Does fast food have to be synonymous with poor-quality raw materials, health issues and high environmental costs?

For best friends Anthony and Jon, the answer to that question is a clear No, the No that led to the creation of b.good in 2004. They tell the story of how Anthony’s uncle used to feed them excellent meals when they were kids and how later they combined a love for fast food and qualitative food in… b.good!

How is it better than traditional fast-food chains?

-First, their ingredients are all sourced locally. Concretely, it means your beef hasn’t traveled in a private jet from Argentina or the US just because it is cheaper to source it from there.

All the raw materials used in the menu, from the potatoes to the bread, come from Ontario’s producers. Cheddar cheese? From Bright Cheese and Butter, in Bright. Turkey? From Hayter’s farm, in Oashwood. All their restaurants have a big map where they show the exact locations of their partners / producers.

Now, there is another thing I like about the idea of local, apart from the benefits in terms of CO2 emissions. I like that it reconnects us with the farmers who feed us. When I went to b.good on Queen West, I spent some time reading the book where they introduce all their providers, showing their pictures, the pictures of their farms…It was a healthy reminder that supermarkets don’t feed us! These people do.

-b.good also serves seasonal food. Quite logically, their menu adapts to the seasons and to what nature has to offer during each season. We got used to fast-food chains serving the same invariable food all year round and it became normal to us.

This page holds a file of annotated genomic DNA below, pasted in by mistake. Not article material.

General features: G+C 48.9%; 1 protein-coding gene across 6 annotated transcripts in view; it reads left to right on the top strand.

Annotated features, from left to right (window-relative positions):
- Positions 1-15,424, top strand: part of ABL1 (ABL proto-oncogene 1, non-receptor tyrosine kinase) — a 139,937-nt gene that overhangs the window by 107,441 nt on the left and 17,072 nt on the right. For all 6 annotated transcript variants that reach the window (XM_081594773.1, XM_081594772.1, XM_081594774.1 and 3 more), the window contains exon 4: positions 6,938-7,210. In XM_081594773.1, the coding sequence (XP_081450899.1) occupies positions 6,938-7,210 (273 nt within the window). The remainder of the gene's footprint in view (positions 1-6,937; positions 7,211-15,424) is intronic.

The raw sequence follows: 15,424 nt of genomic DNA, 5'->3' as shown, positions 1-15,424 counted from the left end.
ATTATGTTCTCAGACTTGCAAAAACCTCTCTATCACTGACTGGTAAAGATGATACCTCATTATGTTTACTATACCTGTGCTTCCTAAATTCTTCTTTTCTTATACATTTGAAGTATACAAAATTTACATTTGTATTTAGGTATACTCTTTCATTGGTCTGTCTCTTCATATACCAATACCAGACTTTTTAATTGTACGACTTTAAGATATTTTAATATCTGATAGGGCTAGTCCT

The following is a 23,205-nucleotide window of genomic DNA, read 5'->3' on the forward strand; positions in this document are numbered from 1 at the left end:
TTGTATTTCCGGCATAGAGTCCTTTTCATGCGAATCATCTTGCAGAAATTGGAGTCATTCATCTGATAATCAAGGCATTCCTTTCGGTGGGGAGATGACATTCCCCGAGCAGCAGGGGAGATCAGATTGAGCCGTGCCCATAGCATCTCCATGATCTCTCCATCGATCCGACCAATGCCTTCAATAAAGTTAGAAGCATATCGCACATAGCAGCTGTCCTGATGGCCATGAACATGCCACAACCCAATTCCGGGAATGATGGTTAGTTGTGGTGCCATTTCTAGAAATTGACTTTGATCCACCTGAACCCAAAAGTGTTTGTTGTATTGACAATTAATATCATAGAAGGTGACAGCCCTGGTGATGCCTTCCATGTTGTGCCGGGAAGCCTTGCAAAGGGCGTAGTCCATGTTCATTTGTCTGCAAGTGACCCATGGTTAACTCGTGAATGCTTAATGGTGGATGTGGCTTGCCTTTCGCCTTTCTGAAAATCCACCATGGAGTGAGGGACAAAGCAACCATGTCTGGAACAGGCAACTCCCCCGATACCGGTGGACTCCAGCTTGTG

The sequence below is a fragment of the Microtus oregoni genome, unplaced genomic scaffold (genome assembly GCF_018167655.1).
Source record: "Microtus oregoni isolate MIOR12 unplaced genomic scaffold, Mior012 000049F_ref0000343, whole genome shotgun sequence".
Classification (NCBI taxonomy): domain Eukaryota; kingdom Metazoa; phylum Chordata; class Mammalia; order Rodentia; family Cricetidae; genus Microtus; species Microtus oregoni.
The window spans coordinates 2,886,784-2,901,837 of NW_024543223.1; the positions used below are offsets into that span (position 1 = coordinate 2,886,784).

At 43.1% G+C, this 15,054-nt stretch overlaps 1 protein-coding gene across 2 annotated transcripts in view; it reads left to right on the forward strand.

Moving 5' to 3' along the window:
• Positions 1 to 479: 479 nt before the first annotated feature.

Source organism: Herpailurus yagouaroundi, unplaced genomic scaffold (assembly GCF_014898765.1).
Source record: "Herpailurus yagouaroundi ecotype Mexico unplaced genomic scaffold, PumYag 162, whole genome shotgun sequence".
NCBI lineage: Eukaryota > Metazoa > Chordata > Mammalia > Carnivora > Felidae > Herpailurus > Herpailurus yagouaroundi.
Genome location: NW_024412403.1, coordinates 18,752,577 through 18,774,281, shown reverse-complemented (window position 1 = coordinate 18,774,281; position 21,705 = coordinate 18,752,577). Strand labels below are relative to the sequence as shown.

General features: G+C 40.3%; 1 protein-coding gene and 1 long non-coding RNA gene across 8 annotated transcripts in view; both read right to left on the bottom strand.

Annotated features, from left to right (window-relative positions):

-Last thing I like about them is that they communicate openly about nutrition facts. Their website displays a very clear and visible tab of nutrition facts for all their meals.

You may also wonder at this point: is their food actually good and tasty? It definitely is. From all the times I have been there, I have never been disappointed.

But I’ll be totally frank. When I go to a fast food, I want fat. I want to feel the fat in my mouth and enjoy a ten-minute little death that will leave a more lasting print in  my body.  There, the fat lovers in us will be less satisfied for sure. What it means is we need to work on our addiction to fat, salt and sugar and to reeducate ourselves.

Where in TO?

For now, b.goo has 3 locations in Toronto:

-100 Front Street East (just behind St Lawrence market

-573 Queen Street West

-10 King Street East

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French girl living in Toronto, spending most of my time exploring, cooking, reading and outdoors.. I decided to gather my thoughts in this blog in 2016. Hope you enjoy it!,

4 thoughts on “b.good”

    1. Hello Quang! Thanks for your comment!
      Yes, definitely, eating local is good for the environment. That’s also true for many other things we consume.
      I noticed “local” is well developed in the US. In Boston, I was surprised to see many stores claiming they were selling local food, items, clothes etc…A real trend there!
      What about Singapore? 🙂

  1. Hi Bendicte.
    In Summer a lot of us here go straight to the farm to pick ourselves.
    Here is a website that shows a lot of farms around here where you can go picking: http://www.pickyourown.org/CNON.htm
    Today i went raspberry picking because none of the local groceries had Ontario berries. Lucky for us we have the Greenbelt above the city and there are many farms you can visit.

    1. Hi Gabi! Thank you so much for the link! I didn’t know about this website, it is so useful. I want to go picking next Saturday now that I saw that!

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